* Rising U.S. durable goods orders, housing prices bolster
* China's central bank soothes credit worries, lifting
* Government debt prices slip on economic data
* Oil rises above $101 on easing liquidity fears, Canada
By Herbert Lash
NEW YORK, June 25 The dollar recovered from
early losses and global equity markets rose on Tuesday after
better-than-expected government reports on the U.S. economy and
strong consumer confidence data gave investors a reprieve about
worries over Federal Reserve policy.
Orders for durable goods rose more than expected in May and
a gauge of planned business spending gained for a third straight
month, while existing single-family home prices posted their
biggest rise in seven years in April.
In another better-than-expected report, the Conference
Board's U.S. consumer confidence index rose in June to 81.4 from
a downwardly revised 74.3 in the prior month, the private
business research group reported.
At first blush, the data would be seen as bullish as the
economy is improving. But that suggests the Fed can move forward
with plans to ease its bond-buying program. Fears of such a move
have led bond yields to jump and stocks to drop in recent days.
"The market trend has turned to the downside. It is now
easier to sell rallies than to buy dips, so strategies have
flipped," said Donald Selkin, chief market strategist at
National Securities in New York, which has about $3 billion in
assets under management.
Global markets tracked by MSCI's all-country world equity
index were up 0.66 percent, while the
FTSEurofirst 300 index of leading European companies
rose 1.36 percent, recovering some of the 5.5 percent it lost in
the previous three trading days.
The Dow Jones industrial average was up 92.54
points, or 0.63 percent, at 14,752.10. The Standard & Poor's 500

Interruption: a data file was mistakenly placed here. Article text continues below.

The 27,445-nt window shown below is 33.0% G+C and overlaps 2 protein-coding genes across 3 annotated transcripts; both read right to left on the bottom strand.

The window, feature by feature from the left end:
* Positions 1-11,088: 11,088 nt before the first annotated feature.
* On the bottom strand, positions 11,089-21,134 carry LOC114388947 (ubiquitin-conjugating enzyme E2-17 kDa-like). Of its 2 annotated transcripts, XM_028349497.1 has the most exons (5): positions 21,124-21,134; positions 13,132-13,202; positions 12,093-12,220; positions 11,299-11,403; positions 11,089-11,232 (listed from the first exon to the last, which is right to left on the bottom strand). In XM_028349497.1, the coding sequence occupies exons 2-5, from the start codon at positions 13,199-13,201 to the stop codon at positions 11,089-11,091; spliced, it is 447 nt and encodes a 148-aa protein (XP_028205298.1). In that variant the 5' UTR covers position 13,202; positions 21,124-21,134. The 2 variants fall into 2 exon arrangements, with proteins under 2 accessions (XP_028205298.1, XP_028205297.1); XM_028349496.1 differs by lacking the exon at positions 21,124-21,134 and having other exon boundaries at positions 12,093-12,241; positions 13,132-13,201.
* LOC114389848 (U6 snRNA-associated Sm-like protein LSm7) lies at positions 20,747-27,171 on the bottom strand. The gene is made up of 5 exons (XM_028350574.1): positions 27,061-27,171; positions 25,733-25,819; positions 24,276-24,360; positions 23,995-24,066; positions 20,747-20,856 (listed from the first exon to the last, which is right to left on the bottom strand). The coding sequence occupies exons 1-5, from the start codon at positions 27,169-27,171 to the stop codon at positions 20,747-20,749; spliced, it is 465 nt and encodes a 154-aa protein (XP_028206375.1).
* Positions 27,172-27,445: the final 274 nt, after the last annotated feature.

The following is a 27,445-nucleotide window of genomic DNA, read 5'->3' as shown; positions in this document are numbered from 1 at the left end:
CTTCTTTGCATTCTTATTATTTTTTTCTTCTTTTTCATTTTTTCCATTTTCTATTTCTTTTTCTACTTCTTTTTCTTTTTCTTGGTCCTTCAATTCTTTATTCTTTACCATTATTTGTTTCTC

Index was up 11.26 points, or 0.72 percent, at 1,584.35.
The Nasdaq Composite Index was up 15.56 points, or 0.47
percent, at 3,336.31.
The pause in the market's recent rout began when two Fed
policymakers on Monday downplayed the notion of an imminent end
to the central bank's money-printing and said the market
reaction was not yet a cause for concern.
Asian markets then capped a day of wild swings, during which
Chinese stocks plunged to their lowest since the global
financial crisis began, with a late rally on hopes authorities
in China would step in to prevent a crisis.
China's central bank fueled the talk at a news briefing
where it sought to allay fears of a credit squeeze by committing
to guide interest rates to "reasonable" levels after they had
been allowed to spike over the past week.
The dollar extended gains against the yen and euro on
Tuesday after data showed sales of new U.S. single-family homes
rose to their highest in nearly five years in May, confirming
the housing market's strengthening tone.
The dollar rose against the yen to 97.76 yen from
about 97.61 yen before the data, up 0.04 percent on the day.
The euro fell to the session low of $1.3066 where it
traded before the data. It was trading at 1.3072, down 0.34
Prices of U.S. Treasuries edged down slightly in choppy
trade, while German Bund futures pared their early gains on news
of the manufacturing data.
The benchmark 10-year U.S. Treasury note was
down 11/32 in price to yield 2.5838 percent.
Bund futures traded at 140.50, up 19 ticks from
Monday's close, having risen as high as 141.01 before the data.
Oil was above $101 a barrel, rebounding from a three-week
low, as investor concern eased about a liquidity crunch in China
and as Canadian pipeline closures threatened exports to the
Brent crude rose 54 cents to $101.70 a barrel. U.S.
oil rose 36 cents to $95.54.
"Stock markets are up and commodity prices are up across the
board," said Carsten Fritsch, analyst at Commerzbank in
Frankfurt, adding that the Chinese officials' comments had
prompted a change in market sentiment.